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Novel Autoantigens Associated with Lupus Nephritis.

Onishi S, Adnan E, Ishizaki J, Miyazaki T, Tanaka Y, Matsumoto T, Suemori K, Shudou M, Okura T, Takeda H, Sawasaki T, Yasukawa M, Hasegawa H - PLoS ONE (2015)

Bottom Line: To obtain other autoantibodies associated with LN, we screened autoantigens reacting with the sera of LN patients by using an N-terminal biotinylated protein library created from a wheat cell-free protein production system.Both proteins are cationic, and their respective antibodies did not cross-react with dsDNA.These autoantibodies may be useful for prediction of LN in subsets of SLE patients who are negative for anti-dsDNA antibodies.

View Article: PubMed Central - PubMed

Affiliation: Department of Hematology, Clinical Immunology and Infectious Diseases, Ehime University Graduate School of Medicine, Ehime, Japan.

ABSTRACT
Systemic lupus erythematosus (SLE) is characterized by production of a variety of autoantibodies. Although anti-double-stranded DNA (anti-dsDNA) antibodies contribute to the pathogenesis of lupus nephritis (LN), they are not sufficient for diagnosis and evaluation of disease activity. To obtain other autoantibodies associated with LN, we screened autoantigens reacting with the sera of LN patients by using an N-terminal biotinylated protein library created from a wheat cell-free protein production system. We screened 17 proteins that showed higher positive signals in the active phase than in the inactive phase of SLE, and higher positive signals in the serum of SLE patient with nephritis than in that of patient without nephritis. Of these, two LN-associated autoantigens, ribosomal RNA-processing protein 8 (RRP8) and spermatid nuclear transition protein 1 (TNP1) were identified by immunoprecipitation and immunofluorescence of renal tissues. Circulating anti-RRP8 and anti-TNP1 autoantibodies were recognized and deposited as an immune complex (IC) in glomeruli. IC was deposited preferentially in glomeruli rather than in other organs in C57BL/6 mice injected with RRP8 or TNP1. ELISA analysis of sera from patients with various rheumatic diseases demonstrated reactivity for RRP8 and TNP1 in 20% and 14.7% of SLE patients, respectively, whereas there was little or no reactivity in patients with other rheumatic diseases. Among SLE patients, 63.6% and 45.5% of those with LN were positive for anti-RRP8 and anti-TNP1 antibodies, compared with 12.5% and 9.4% of SLE patients without nephritis, respectively. Both proteins are cationic, and their respective antibodies did not cross-react with dsDNA. These proteins released from apoptotic cells form ICs with each autoantibody, and their ICs may become trapped at anionic sites in the glomerular basement membrane, leading to deposition in glomeruli. These autoantibodies may be useful for prediction of LN in subsets of SLE patients who are negative for anti-dsDNA antibodies.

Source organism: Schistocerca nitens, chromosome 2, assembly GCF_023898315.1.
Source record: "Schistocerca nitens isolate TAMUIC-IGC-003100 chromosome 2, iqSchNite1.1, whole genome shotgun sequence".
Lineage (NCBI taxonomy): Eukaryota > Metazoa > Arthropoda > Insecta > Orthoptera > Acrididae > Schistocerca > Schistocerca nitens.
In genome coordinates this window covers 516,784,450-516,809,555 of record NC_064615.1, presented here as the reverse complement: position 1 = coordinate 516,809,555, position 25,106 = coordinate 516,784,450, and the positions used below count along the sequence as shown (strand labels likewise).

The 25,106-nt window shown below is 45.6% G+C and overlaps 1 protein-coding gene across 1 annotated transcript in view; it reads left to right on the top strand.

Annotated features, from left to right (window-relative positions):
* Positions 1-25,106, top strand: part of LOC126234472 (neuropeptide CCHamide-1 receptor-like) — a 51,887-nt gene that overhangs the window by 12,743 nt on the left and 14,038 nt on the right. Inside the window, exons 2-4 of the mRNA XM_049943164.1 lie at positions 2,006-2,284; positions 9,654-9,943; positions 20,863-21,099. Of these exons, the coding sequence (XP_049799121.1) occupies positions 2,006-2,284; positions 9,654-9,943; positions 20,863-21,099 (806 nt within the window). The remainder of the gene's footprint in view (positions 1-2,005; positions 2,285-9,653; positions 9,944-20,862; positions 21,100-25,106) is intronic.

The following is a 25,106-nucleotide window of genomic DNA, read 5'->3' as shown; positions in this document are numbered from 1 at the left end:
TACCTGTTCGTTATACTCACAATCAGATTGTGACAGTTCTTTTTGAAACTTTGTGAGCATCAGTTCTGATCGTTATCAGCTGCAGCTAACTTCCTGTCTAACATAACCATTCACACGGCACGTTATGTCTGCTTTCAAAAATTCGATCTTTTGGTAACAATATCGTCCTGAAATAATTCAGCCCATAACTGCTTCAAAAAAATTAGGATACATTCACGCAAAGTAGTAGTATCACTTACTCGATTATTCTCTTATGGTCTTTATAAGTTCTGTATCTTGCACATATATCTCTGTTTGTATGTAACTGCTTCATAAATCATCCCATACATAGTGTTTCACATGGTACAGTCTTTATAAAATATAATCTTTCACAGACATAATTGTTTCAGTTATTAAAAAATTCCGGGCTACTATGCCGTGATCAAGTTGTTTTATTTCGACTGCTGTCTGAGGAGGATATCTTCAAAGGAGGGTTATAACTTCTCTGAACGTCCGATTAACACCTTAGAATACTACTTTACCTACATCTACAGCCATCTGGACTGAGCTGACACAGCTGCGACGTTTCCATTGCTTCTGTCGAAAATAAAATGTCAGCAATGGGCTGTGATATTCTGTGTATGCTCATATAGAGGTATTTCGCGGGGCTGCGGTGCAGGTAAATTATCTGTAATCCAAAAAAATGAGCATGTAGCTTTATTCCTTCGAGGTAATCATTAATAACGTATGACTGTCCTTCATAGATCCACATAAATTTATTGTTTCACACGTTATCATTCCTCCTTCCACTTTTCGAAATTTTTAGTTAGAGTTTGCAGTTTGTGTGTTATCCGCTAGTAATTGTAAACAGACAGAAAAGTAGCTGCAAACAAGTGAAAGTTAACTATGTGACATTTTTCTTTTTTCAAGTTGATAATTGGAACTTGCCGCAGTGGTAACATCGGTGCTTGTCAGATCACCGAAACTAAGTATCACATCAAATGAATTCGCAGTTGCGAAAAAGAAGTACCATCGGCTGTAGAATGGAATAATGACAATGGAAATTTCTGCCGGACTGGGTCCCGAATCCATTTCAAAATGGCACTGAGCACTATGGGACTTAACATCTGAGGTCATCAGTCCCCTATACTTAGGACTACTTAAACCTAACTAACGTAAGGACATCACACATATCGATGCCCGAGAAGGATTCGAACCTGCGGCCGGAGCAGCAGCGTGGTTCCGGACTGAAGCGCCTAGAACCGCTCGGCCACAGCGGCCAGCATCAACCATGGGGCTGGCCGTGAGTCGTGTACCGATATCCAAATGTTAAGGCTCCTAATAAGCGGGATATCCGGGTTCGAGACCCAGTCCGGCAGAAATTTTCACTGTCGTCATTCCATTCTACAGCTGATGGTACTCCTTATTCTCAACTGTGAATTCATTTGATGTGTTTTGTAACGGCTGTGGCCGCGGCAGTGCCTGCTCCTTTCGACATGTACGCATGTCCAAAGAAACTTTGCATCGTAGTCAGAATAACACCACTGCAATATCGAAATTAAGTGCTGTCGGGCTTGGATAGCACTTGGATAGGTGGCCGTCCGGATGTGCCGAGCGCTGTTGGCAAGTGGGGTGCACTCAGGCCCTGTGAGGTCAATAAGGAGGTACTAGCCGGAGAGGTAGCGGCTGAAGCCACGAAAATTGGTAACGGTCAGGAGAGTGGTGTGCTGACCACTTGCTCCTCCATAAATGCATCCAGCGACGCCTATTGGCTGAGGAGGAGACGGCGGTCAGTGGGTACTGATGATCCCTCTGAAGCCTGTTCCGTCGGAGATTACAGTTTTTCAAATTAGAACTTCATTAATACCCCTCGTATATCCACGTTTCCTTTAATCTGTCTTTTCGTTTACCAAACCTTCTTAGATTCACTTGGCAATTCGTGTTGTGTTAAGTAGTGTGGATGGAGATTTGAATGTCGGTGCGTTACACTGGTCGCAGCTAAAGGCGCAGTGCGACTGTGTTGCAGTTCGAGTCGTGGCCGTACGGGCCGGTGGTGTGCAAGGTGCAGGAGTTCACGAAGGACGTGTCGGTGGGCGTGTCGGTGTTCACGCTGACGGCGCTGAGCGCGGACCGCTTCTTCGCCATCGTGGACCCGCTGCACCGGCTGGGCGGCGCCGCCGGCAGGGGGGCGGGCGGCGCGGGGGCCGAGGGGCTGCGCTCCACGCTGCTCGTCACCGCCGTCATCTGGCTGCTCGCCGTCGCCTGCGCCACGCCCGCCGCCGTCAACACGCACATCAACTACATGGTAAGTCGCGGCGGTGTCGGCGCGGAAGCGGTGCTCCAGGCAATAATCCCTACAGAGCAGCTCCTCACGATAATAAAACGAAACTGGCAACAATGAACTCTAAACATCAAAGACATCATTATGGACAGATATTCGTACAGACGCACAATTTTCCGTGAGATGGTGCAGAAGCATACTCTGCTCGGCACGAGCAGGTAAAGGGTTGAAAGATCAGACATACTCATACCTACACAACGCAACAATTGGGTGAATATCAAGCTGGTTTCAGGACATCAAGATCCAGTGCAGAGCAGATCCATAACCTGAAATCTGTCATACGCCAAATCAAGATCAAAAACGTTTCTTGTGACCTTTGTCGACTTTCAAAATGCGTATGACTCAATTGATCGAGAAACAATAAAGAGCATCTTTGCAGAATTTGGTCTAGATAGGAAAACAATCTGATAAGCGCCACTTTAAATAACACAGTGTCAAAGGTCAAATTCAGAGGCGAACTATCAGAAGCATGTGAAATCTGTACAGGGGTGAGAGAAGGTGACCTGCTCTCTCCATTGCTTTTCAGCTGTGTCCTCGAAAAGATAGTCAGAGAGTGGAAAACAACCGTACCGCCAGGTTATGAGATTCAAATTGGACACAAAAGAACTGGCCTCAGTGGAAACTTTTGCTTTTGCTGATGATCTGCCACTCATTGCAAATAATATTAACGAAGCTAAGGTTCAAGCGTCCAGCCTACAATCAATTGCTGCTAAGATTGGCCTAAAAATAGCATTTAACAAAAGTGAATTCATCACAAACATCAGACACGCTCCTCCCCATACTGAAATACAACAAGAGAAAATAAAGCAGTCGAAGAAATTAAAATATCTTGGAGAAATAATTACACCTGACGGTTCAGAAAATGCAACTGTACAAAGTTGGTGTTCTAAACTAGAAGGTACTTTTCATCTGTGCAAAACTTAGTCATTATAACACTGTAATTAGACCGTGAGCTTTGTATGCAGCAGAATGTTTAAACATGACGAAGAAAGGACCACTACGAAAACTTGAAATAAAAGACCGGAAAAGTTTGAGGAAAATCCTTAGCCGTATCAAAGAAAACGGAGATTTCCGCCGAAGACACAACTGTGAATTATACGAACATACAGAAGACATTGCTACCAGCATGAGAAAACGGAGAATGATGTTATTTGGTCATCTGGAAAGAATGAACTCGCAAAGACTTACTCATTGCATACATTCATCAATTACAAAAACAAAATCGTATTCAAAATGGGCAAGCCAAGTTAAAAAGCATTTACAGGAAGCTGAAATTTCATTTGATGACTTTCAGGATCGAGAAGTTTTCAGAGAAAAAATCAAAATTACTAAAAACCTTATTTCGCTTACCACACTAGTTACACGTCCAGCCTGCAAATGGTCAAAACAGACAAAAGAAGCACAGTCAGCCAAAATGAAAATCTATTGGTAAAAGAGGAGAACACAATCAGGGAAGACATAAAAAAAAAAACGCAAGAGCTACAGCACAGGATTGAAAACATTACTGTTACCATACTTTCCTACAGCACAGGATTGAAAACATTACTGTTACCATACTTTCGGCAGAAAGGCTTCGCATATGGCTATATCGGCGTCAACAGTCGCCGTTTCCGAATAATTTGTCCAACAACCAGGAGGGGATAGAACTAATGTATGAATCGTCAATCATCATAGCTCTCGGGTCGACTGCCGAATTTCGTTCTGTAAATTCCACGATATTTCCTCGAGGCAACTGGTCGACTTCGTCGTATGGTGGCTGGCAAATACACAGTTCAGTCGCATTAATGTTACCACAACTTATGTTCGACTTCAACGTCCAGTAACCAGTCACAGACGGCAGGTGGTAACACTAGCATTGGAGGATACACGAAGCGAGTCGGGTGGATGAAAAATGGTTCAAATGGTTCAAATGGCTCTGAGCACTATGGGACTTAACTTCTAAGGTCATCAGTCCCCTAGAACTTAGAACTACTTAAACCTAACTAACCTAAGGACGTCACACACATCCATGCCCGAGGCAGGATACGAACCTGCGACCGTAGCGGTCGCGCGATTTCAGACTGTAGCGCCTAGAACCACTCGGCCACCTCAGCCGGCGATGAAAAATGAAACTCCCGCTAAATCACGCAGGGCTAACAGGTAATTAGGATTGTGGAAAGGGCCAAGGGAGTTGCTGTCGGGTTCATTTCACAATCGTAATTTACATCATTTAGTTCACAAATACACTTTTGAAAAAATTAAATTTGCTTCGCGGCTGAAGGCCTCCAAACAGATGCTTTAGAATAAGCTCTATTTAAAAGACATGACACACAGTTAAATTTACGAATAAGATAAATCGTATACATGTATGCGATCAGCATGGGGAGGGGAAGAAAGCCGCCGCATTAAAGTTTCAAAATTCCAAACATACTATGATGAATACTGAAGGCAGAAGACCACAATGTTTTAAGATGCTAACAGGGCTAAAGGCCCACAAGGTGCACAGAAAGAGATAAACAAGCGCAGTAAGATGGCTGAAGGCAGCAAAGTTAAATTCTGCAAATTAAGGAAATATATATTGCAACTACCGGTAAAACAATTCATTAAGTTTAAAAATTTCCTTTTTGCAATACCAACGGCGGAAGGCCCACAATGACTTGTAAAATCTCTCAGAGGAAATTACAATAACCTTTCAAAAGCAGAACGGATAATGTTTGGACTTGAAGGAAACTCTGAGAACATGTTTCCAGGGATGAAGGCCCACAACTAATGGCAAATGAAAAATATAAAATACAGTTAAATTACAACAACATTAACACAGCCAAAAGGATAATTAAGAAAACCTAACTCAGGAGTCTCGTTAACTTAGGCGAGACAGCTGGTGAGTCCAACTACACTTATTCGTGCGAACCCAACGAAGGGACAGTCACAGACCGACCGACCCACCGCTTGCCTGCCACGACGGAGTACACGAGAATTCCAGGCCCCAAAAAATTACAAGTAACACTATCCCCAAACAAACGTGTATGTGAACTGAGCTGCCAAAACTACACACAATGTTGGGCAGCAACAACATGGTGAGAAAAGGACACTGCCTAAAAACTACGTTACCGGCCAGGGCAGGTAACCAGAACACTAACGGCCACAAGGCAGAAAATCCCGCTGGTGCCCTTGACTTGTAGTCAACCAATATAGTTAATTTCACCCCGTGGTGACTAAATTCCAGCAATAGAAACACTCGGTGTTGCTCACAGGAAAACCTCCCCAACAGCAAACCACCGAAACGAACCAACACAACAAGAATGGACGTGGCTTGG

No MeSH data available.


Related in: MedlinePlus

Changes in antibody levels and clinical findings in patients with lupus nephritis.▲ LN1, ♦ LN2, ● LN3, ◊ LN4, ○ LN5, □ LN6, ■ LN7. (A) Anti-RRP8 antibody, (B) anti-TNP1 antibody, (C) SLEDAI, (D) anti-dsDNA antibody, (E) C3, and (F) C4. The active and inactive phases of LN were defined as 4≤ and 0 of the renal SLEDAI score, respectively.
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pone.0126564.g005: Changes in antibody levels and clinical findings in patients with lupus nephritis.▲ LN1, ♦ LN2, ● LN3, ◊ LN4, ○ LN5, □ LN6, ■ LN7. (A) Anti-RRP8 antibody, (B) anti-TNP1 antibody, (C) SLEDAI, (D) anti-dsDNA antibody, (E) C3, and (F) C4. The active and inactive phases of LN were defined as 4≤ and 0 of the renal SLEDAI score, respectively.

Mentions: Among 11 patients with active LN, 7 were compared for their levels of anti-RRP8 and anti-TNP1 antibodies between the active (at onset) and inactive (after remission) phases. In the other 4 patients, the sera after remission had not been stocked. Both the anti-RRP8 and anti-TNP1 antibodies were significantly decreased in the inactive phase (Fig 5). The SLEDAI scores and the levels of anti-dsDNA antibodies were also decreased, and the levels of C3 and C4 were increased significantly, although some patients still retained high titers of anti-dsDNA antibodies or hypocomplementemia even after improvement of nephritis. In LN1, the level of anti-RRP8 antibody decreased from 11.7 units to 1.2 units after remission, whereas that of anti-dsDNA antibodies increased from 65.7 IU/ml to 77.8 IU/ml. In LN2, the level of anti-TNP1 antibody decreased from 11.9 units to 3.7 units after remission, whereas the level of anti-dsDNA antibodies increased from 24.9 IU/ml to 49.1 IU/ml. These findings suggest that the levels of anti-RRP8 and anti-TNP1 antibodies do not correlate with those of anti-dsDNA antibodies in some LN patients.


Novel Autoantigens Associated with Lupus Nephritis.